“Balancing our heritage while coming across modern and fresh is something we focus on every day. We are a company proudly built on quilted cotton, but we’ve been focusing on fabrication technology and innovation over the past several years to provide more options to our customers,” shared Beatrice Mac Cabe, chief creative officer of Vera Bradley.
She continued, “Last year, we released our new Performance Twill collection, which marries innovative water-repellent fabrication and our iconic silhouettes — and this year, we are thrilled to provide our customers with even more options by adding the sustainable ReACTIVE collection to our portfolio.”
But let’s back up for a moment. In creating brand offshoots, Vera Bradley built on the products and designs already most beloved by loyal clientele and then created a modern approach that still incorporated their classic appeal.
When trying to create a buyer’s guide, list the hallmarks of your product or brand and then find reasons why this is the brand people want or need right now. In this way, you offer not just a value proposition, but you prove to potential customers that you plan on sticking around.
Keep your customers’ needs and interests at the top of your list
Don’t worry about dazzling them with clever wordplay, when creating your buyer’s guide, you must always keep in mind what your customer wants and how you provide it. “We are always responding to our customers’ passions and what we believe to be the right things to do in a changing world,” Mac Cabe said.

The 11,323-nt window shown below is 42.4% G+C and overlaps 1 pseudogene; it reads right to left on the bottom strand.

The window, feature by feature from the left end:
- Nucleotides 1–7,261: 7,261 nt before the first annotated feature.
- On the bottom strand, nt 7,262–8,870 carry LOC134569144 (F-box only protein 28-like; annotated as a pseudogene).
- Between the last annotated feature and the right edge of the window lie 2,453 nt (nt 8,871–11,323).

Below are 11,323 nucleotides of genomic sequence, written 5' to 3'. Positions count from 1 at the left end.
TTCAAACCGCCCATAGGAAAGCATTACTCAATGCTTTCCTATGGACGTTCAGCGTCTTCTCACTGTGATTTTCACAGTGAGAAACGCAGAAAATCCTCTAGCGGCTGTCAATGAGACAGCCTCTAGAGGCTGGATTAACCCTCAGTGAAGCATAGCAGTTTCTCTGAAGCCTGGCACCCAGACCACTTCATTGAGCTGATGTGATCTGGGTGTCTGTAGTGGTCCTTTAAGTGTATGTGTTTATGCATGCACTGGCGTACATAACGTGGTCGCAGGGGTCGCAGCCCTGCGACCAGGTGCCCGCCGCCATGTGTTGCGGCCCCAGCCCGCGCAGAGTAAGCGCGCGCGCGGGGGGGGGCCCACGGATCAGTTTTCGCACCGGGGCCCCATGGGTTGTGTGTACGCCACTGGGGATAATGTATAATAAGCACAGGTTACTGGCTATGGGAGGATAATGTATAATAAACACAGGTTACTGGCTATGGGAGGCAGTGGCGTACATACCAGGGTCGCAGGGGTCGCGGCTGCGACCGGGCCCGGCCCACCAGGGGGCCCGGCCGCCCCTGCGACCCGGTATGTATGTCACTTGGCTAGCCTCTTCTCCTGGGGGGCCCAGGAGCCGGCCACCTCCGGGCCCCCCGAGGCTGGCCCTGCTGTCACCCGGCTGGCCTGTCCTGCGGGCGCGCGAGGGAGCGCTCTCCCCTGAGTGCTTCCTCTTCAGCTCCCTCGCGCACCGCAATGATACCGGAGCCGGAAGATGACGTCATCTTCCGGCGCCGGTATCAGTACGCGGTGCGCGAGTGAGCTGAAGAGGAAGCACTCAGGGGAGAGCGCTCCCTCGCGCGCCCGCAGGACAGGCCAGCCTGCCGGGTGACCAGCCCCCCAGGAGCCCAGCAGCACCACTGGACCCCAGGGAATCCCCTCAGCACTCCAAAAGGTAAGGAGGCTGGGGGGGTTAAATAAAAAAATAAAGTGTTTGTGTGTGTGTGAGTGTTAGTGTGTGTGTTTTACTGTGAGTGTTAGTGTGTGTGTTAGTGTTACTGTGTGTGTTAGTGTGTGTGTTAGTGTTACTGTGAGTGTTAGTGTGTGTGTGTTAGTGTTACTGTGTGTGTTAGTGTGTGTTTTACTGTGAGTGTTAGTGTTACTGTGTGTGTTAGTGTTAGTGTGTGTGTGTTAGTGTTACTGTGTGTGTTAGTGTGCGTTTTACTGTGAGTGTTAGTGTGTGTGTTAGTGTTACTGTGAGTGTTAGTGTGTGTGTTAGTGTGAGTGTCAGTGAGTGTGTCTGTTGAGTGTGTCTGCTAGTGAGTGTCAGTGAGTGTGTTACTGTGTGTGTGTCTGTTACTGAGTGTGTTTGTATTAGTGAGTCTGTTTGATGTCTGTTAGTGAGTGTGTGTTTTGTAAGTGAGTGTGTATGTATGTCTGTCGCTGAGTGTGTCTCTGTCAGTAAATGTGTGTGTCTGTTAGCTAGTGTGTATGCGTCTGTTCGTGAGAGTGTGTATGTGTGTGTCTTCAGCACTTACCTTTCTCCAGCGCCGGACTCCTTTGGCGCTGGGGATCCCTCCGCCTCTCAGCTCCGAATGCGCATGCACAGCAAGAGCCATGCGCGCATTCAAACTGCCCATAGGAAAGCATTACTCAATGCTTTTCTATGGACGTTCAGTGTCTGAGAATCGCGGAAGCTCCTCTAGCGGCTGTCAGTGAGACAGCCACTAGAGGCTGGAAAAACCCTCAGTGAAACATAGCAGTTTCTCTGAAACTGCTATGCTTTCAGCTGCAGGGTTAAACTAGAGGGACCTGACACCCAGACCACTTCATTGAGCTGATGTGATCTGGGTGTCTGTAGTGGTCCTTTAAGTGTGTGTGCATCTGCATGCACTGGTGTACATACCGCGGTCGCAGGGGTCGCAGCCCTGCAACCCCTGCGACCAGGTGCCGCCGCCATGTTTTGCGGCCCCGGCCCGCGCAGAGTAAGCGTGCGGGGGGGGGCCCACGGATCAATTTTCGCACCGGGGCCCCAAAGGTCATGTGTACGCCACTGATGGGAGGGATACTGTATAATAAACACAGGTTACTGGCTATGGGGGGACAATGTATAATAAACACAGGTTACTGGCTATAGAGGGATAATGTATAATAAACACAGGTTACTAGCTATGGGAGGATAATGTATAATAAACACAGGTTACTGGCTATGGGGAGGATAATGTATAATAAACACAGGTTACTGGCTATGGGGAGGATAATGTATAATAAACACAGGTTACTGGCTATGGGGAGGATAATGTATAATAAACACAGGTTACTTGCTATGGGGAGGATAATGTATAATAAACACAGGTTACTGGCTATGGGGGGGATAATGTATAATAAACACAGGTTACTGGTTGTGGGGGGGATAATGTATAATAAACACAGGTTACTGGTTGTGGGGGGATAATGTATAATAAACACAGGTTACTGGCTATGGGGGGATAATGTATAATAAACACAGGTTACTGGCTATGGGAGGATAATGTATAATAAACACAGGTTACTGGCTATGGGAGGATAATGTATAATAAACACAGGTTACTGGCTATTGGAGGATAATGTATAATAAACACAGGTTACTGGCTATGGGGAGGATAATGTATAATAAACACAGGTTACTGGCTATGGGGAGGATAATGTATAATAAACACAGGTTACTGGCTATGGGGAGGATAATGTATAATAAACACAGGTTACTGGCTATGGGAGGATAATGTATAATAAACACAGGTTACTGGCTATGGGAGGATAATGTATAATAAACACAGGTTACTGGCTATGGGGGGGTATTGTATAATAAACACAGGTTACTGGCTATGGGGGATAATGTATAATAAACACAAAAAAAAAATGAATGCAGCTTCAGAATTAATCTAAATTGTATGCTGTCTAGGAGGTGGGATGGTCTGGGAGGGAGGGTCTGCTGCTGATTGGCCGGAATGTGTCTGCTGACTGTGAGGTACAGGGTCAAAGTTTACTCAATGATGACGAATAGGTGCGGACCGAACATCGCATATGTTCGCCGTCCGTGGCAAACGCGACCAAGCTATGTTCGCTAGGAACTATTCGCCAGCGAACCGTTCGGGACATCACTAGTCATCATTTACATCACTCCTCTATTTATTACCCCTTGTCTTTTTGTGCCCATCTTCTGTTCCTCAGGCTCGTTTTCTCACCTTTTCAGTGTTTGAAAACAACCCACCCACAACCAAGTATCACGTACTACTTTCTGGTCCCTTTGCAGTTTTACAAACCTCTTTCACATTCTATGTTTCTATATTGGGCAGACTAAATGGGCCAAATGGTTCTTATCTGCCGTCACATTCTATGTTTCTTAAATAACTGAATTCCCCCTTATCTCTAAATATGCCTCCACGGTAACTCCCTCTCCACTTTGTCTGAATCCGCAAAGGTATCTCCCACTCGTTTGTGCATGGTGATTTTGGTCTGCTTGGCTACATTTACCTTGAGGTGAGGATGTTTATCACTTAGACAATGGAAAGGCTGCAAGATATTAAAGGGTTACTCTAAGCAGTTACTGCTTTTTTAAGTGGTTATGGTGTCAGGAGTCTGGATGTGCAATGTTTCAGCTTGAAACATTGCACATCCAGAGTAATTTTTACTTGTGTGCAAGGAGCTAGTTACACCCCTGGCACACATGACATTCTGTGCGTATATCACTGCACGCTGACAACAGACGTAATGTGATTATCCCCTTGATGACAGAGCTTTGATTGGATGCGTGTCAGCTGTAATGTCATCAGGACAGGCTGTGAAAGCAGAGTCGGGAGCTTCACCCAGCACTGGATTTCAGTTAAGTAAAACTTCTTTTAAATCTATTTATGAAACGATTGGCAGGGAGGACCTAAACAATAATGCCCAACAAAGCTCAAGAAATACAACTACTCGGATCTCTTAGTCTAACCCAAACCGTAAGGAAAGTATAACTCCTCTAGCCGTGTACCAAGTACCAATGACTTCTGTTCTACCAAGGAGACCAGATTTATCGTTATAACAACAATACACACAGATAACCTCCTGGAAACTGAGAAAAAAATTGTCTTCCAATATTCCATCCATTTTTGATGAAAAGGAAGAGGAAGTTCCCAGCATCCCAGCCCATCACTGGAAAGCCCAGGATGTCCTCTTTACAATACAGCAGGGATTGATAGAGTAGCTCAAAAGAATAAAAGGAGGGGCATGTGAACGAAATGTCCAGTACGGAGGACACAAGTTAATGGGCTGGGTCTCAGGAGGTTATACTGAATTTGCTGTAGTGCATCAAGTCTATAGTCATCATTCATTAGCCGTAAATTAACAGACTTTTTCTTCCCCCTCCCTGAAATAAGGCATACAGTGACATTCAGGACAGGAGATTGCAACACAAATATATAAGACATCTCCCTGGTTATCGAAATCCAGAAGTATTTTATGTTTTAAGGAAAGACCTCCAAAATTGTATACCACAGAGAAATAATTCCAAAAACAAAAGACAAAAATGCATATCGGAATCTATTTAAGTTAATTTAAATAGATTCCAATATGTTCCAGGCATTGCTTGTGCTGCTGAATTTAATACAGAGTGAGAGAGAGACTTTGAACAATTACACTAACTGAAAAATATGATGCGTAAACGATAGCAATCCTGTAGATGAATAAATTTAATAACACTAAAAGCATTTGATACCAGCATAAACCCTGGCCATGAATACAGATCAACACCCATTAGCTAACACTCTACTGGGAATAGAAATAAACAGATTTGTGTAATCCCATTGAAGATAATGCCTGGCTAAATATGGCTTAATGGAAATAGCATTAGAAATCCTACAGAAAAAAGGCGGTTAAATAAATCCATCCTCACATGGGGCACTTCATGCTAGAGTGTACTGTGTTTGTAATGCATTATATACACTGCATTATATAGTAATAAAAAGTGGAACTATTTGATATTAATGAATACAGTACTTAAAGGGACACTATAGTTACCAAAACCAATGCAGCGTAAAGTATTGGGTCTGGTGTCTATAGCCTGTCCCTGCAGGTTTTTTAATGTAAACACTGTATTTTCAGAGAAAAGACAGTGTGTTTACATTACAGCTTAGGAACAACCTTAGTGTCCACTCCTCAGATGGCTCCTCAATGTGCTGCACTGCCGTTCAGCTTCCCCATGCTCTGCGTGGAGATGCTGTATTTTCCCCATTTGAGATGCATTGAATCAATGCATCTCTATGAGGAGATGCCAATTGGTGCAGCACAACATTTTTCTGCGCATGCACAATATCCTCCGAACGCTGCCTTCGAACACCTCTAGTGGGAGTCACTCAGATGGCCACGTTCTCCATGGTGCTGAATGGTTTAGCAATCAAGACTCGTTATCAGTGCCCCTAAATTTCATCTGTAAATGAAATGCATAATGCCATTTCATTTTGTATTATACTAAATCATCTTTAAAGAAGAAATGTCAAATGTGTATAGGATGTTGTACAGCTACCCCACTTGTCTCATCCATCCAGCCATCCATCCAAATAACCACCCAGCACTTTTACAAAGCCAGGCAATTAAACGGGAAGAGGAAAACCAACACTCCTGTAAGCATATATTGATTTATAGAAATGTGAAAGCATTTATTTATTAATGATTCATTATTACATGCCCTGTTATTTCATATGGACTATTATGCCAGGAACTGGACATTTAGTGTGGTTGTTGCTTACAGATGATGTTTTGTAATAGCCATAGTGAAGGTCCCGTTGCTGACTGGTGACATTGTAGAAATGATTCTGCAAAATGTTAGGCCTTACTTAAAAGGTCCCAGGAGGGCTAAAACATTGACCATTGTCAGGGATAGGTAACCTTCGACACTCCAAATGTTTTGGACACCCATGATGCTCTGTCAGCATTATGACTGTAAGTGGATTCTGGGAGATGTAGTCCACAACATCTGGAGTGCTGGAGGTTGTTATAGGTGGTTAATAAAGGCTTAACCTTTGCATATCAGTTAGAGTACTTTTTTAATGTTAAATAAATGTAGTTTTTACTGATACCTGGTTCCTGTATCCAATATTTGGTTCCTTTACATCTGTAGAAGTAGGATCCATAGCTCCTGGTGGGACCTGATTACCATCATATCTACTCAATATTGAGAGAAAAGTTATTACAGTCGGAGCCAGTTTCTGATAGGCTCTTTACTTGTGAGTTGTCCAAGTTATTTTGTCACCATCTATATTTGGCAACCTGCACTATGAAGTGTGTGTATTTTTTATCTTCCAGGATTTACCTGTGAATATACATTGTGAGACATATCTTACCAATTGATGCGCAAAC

To that end, “Sustainability is so important to us and something we wanted to start to incorporate into our brand. Happily, our customer feels the same and is very supportive of this direction. We see this launch as an evolution for us and a step toward a bigger future promise, as we’re always researching and innovating to provide her with the best possible options. A small change can make a big difference — in this case, almost 3 million bottles in two seasons — and we are so excited to start this journey with ReACTIVE.”
Why are you creating your buyer’s guide? Is it to sell the same old thing or to allow customers to know their voices are being heard? Even if you are simply selling what you’ve always sold, try to create a timely reason for the updated guide.
(Consumer) age is just a number
Don’t market your guide exclusively to a single demographic since you could risk alienating a secondary or third potential customer base. ForVera Bradley, consumer research produced unexpected results.
“Customer research is very important to us,” explained Mac Cabe. “Our assumption was that sustainability was geared towards younger generations, but we found that nearly 70% of our current customers consider the environmental impact of a brand to be important, so it’s definitely a cause that spans generations. Our customers are everyone from Gen Z to Gen X — really she is someone who buys our product because it’s functional and beautiful.”
And therein is the most important part of any buyer’s guide, know your core audience but create a document that can be interpreted by (and be attractive) to a secondary and third demographic as well.
Similarly, luxury fashion designer Nicolas Ghesquiere, the creative director of Louis Vuitton, is designing clothing for characters in the popular fantasy video game, ‘League of Legends.’ The partnership has pushed the luxury fashion brand into other parts of the entertainment world — and to other, potentially unlikely, audiences.
As explained in a press release, “The strategy is intended to broaden ‘League of Legends’ audience beyond just gaming circles, while broadening LV’s target market.” And therein is one of the more modern approaches to selling your product.
Allow your buyer’s guide to attract additional potential customers while explaining to your core demographic what you hope to sell them.